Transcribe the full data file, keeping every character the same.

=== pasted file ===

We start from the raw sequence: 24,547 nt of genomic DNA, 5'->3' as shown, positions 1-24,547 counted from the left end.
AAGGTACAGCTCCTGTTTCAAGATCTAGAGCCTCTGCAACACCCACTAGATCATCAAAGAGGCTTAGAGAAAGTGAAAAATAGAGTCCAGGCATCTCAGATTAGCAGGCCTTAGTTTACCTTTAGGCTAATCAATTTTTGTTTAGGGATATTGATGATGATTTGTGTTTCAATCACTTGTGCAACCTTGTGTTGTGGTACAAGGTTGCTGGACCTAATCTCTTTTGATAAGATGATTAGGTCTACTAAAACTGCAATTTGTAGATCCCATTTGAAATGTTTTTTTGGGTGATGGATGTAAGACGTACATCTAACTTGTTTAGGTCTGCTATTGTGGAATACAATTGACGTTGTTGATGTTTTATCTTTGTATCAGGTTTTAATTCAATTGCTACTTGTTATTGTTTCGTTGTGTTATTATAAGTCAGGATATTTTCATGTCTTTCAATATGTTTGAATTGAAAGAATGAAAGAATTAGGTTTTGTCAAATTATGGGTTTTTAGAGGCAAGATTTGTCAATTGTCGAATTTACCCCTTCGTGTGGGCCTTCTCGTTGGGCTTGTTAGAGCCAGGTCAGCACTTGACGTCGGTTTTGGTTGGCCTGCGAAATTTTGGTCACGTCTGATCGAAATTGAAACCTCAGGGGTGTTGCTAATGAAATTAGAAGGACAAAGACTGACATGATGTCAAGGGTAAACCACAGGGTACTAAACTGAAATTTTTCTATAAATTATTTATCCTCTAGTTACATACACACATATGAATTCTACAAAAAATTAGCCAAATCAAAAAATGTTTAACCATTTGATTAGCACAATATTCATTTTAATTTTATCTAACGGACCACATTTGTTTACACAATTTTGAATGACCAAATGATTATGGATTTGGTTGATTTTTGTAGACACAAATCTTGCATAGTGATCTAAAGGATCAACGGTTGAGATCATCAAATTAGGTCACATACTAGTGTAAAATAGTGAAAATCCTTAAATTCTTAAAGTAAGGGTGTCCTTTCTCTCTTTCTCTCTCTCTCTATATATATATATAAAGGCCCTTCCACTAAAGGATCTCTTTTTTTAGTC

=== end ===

We start from the raw sequence: 24,547 nt of genomic DNA, 5'->3' as shown, positions 1-24,547 counted from the left end.
AAGGTACAGCTCCTGTTTCAAGATCTAGAGCCTCTGCAACACCCACTAGATCATCAAAGAGGCTTAGAGAAAGTGAAAAATAGAGTCCAGGCATCTCAGATTAGCAGGCCTTAGTTTACCTTTAGGCTAATCAATTTTTGTTTAGGGATATTGATGATGATTTGTGTTTCAATCACTTGTGCAACCTTGTGTTGTGGTACAAGGTTGCTGGACCTAATCTCTTTTGATAAGATGATTAGGTCTACTAAAACTGCAATTTGTAGATCCCATTTGAAATGTTTTTTTGGGTGATGGATGTAAGACGTACATCTAACTTGTTTAGGTCTGCTATTGTGGAATACAATTGACGTTGTTGATGTTTTATCTTTGTATCAGGTTTTAATTCAATTGCTACTTGTTATTGTTTCGTTGTGTTATTATAAGTCAGGATATTTTCATGTCTTTCAATATGTTTGAATTGAAAGAATGAAAGAATTAGGTTTTGTCAAATTATGGGTTTTTAGAGGCAAGATTTGTCAATTGTCGAATTTACCCCTTCGTGTGGGCCTTCTCGTTGGGCTTGTTAGAGCCAGGTCAGCACTTGACGTCGGTTTTGGTTGGCCTGCGAAATTTTGGTCACGTCTGATCGAAATTGAAACCTCAGGGGTGTTGCTAATGAAATTAGAAGGACAAAGACTGACATGATGTCAAGGGTAAACCACAGGGTACTAAACTGAAATTTTTCTATAAATTATTTATCCTCTAGTTACATACACACATATGAATTCTACAAAAAATTAGCCAAATCAAAAAATGTTTAACCATTTGATTAGCACAATATTCATTTTAATTTTATCTAACGGACCACATTTGTTTACACAATTTTGAATGACCAAATGATTATGGATTTGGTTGATTTTTGTAGACACAAATCTTGCATAGTGATCTAAAGGATCAACGGTTGAGATCATCAAATTAGGTCACATACTAGTGTAAAATAGTGAAAATCCTTAAATTCTTAAAGTAAGGGTGTCCTTTCTCTCTTTCTCTCTCTCTCTATATATATATATAAAGGCCCTTCCACTAAAGGATCTCTTTTTTTAGTC